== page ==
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Local expert explains meteor blast

meteor

Although it struck miles away in central Russia, a meteor hitting earth still makes for an eventful day for local astronomy professors.

The asteroid’s shock wave destroyed buildings and shattered windows, and if it hadn’t hit halfway across the world, it could be a similar scene in the Quad Cities.

“Supersonic aircraft are not allowed to fly low and buzz over your city, but if you took the fastest jet you could find, and flew it as fast as you could over Davenport, you’d probably have a similar thing,” explained Dr. Lee Carkner, director of the John Deere Planetarium at Augustana College.

For local professors like Carkner, it’s a day that doesn’t come every decade or even every century.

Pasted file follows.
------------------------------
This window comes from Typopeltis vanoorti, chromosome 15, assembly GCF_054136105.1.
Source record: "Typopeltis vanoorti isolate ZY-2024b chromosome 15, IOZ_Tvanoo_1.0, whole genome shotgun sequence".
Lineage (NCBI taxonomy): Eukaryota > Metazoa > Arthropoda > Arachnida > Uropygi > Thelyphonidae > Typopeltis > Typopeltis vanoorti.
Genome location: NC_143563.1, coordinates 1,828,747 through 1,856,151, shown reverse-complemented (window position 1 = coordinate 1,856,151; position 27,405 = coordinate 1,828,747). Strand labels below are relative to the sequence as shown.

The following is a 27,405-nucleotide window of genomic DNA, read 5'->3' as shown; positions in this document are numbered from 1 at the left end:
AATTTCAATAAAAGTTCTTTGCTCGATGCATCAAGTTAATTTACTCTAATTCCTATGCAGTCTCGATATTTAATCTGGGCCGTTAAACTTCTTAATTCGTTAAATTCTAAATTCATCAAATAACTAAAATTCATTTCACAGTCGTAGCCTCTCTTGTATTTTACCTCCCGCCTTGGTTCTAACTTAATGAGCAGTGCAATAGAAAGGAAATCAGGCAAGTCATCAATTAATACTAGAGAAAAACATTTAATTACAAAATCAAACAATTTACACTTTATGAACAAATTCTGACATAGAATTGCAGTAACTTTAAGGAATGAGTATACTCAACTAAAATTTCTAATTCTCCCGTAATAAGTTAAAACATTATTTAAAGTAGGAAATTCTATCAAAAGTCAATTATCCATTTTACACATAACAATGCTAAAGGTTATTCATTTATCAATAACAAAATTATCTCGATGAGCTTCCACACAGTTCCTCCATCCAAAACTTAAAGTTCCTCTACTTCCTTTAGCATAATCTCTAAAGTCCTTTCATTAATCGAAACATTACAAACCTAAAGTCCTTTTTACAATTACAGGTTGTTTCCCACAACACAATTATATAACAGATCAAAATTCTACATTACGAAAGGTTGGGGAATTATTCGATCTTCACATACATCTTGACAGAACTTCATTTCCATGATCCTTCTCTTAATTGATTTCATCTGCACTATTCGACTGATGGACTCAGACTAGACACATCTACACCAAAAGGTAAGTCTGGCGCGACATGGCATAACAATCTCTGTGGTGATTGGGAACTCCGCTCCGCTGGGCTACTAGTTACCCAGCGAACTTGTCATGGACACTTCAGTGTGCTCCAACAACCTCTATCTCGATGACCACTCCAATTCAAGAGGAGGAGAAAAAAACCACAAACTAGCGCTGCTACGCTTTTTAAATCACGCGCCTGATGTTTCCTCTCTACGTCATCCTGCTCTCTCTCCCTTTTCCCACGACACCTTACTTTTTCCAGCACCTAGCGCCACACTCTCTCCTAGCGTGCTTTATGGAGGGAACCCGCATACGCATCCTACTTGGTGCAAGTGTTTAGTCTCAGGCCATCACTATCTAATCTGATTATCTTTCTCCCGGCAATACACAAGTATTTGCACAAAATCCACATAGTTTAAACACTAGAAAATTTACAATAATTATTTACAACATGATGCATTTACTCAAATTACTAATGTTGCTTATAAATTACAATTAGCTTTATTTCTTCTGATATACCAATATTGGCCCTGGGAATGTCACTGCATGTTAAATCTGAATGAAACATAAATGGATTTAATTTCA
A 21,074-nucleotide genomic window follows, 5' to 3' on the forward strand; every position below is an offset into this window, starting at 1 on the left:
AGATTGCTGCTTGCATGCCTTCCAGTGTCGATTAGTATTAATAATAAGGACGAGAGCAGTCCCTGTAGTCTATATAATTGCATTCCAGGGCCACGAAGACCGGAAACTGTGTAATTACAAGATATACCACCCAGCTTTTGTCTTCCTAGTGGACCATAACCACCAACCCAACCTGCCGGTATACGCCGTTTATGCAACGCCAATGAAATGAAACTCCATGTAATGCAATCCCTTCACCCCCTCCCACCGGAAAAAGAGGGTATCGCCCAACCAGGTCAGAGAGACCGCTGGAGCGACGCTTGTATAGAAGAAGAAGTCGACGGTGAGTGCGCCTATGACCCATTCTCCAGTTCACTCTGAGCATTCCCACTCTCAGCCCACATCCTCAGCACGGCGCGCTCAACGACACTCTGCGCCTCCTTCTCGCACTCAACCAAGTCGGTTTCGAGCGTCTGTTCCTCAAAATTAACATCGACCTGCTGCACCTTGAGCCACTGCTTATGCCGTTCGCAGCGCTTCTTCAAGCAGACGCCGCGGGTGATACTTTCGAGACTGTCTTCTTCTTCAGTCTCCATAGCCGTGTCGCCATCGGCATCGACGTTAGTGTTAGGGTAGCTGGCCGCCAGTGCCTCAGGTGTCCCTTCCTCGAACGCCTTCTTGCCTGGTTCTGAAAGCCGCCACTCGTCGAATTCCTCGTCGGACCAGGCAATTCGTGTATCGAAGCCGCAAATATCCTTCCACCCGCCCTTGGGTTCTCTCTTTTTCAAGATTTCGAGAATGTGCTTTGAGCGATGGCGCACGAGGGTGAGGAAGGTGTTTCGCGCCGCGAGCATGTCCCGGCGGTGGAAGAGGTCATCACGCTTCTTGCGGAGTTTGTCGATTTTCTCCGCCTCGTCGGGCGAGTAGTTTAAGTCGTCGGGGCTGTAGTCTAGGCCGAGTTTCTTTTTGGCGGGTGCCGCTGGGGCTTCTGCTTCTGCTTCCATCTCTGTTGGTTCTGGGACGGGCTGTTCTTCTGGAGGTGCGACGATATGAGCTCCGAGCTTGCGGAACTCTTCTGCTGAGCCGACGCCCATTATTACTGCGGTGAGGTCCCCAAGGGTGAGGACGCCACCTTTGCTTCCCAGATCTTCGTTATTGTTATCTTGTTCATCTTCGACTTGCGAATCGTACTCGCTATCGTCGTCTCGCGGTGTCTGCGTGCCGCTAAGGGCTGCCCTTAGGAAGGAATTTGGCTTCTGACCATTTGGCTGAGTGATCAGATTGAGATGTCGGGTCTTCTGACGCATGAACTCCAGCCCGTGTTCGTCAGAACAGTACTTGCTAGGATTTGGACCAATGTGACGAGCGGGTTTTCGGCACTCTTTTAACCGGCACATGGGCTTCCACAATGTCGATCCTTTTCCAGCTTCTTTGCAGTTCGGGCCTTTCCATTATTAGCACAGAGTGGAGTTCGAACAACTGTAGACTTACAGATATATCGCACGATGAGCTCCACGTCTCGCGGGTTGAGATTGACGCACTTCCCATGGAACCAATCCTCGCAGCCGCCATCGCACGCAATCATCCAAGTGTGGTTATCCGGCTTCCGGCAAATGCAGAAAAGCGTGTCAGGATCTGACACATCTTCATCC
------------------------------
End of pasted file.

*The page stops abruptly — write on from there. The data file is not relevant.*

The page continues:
“It’s exciting. We would prefer that our objects don’t crash into cities and hurt people, but asteroids are something really important. A lot of things out in space are interesting to study, but asteroids can come here and have come here and have hit the earth before,” said Carkner.

In the past, though, they’ve hit unpopulated areas, and they’ve struck before the perks of modern technology.

“We’ve known this thing could happen, but we haven’t had one happen in the modern era, where there’s been modern video cameras filming it, and where people could witness it firsthand,” said Carkner.

Carkner added that space is full of “stuff,” so things like this can happen at any time.

“It’s an open collaboration when it comes to asteroids; there’s not really a department of asteroids that runs everything. Lots of people are working on it at one time. So, it could be your neighbor who’s out there, who finds the next asteroid that we might be tracking,” said Carkner.

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